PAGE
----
Top 6 common NFT scams and ways you can avoid them

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Having looked at 2012, colorful coins were the first indication of what we now refer to as non-fungible tokens (NFTs) or nifties for some. Ten years later, everyone is talking about these blockchain-based assets that can represent just about anything, notably in the entertainment, sports, and video game industries.

In just the past year, the market for non-fungible tokens (NFTs) has grown dramatically to become a multibillion-dollar sector of the cryptocurrency market. Top collector’s pieces can sell for $30,000 or more, including rare items from the Cool Cats and Bored Ape Yacht Club collections.

The market is still driving cryptocurrencies worth thousands to millions of dollars, providing lots of opportunities for scammers and raising many questions about the security of this commodity. A digital wallet may be hacked using malware or social engineering strategies. Because the NFT industry is unregulated, it provides a breeding ground for all types of scams. A number of businesses, including Adobe, are working to develop authentication marks that will make it simpler to confirm a token’s integrity. This is a fast-paced environment that depends significantly on user activity despite some anti-fraud obstacles.

Here are some typical NFT scams you should be aware of and some tips on how to avoid being a victim:

1. Phishing scams and suspicious pop-ups

You must create an Ethereum blockchain wallet in order to purchase your first NFT. For those who collect NFTs, MetaMask may be the most well-liked Ethereum wallet. However, a recent phishing scheme that used fake adverts to solicit users’ private wallet keys or 12-word security seed phrases targeted MetaMask users (a big red flag). Additionally, there are phony harmful pop-ups that operate through Discord, Telegram, and other open forums and link to login pages for well-known websites like MetaMask.

A bad actor can steal all of the cryptocurrency in your digital wallet if they manage to obtain your private information through a phishing effort.

A bad actor can steal all of the cryptocurrency in your digital wallet if they manage to obtain your private information through a phishing effort.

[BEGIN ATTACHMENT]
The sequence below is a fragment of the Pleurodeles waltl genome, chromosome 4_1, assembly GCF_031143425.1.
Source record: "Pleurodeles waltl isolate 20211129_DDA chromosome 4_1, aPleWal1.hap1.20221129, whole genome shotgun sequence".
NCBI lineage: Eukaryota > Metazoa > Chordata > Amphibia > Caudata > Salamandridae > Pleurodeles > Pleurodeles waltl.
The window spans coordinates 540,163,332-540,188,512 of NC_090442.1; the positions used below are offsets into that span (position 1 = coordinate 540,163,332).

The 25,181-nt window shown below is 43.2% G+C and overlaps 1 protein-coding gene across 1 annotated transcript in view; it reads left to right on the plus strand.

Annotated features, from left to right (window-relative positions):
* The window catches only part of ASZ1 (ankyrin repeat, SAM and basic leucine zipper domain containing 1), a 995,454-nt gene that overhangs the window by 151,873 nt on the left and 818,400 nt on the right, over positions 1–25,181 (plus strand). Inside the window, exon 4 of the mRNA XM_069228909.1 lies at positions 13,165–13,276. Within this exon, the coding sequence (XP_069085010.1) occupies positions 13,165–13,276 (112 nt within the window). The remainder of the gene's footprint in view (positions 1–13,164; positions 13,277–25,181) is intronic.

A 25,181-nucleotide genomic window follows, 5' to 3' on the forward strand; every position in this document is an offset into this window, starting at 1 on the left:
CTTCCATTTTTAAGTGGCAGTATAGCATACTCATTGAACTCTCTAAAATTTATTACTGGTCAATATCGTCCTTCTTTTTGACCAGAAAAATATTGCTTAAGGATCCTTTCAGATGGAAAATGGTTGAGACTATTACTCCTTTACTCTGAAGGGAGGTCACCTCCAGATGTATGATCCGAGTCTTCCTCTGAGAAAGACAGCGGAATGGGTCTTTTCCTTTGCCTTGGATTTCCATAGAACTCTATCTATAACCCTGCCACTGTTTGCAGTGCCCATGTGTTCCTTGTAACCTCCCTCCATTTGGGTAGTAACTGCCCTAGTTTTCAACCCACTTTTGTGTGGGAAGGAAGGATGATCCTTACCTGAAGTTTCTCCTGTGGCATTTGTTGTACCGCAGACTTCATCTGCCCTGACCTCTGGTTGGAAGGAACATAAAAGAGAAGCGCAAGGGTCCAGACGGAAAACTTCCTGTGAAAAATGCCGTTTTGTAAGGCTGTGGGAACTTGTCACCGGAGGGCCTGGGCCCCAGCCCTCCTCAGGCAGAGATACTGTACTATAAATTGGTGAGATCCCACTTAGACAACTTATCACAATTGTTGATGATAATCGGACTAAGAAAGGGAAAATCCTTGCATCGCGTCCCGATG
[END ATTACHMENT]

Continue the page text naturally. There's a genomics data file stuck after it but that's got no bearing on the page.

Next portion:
How to prevent these scams

Typically, you will just need your seed phrase to create a physical backup of your crypto wallet or to restore it. The MetaMask pop-up and all other pop-ups should never be used to enter information. Never use links, pop-ups, or your email to enter your information while transacting with cryptos; always go directly to the verified website. Write down your seed phrase on paper, but never disclose it to anyone or even save a picture of it on your phone.

2. False identities and catfishing

It’s simple to fall victim to catfishing because NFT sales are conducted digitally and all marketing is done via social media. It can be challenging to determine which popular NFT groups are genuine or not because influencers and celebrities frequently work with them to promote them.

Also Read:  What Happened after Hackers stole $1.7 million in NFT from OpenSea

How to prevent these scams

Never reply to a direct message from someone who identifies themselves as a founder, celebrity, or influencer. C-level staff will never DM you unless you first send them a message or you reach an actual agreement in a public Twitter thread or Discord channel, according to NFT protocol that is widely accepted. In the NFT universe, don’t open links or share any secrets if someone DMs you first.

3. Pump-and-dump

In the crypto and NFT realms, pump-and-dump scams are unfortunately becoming more predictable. The term describes the process by which a group of people buys a lot of NFTs or money and artificially raises demand. Once they are successful, the scammer payout at high prices, leaving others who did not join with worthless assets.

Similarly, you may have heard the term “paper money” to describe NFT initiatives that aren’t technically frauds but have limited liquidity as a result of a small number of pushy buyers.

How to prevent these scams

Whatever project you are interested in, look into its history and wallet records. The transparency of blockchain technology is really helpful in this situation. View the number of transactions and purchasers for the NFT collection on OpenSea or any other NFT marketplace. You can view each incoming and departing Ethereum blockchain transaction with EtherScan.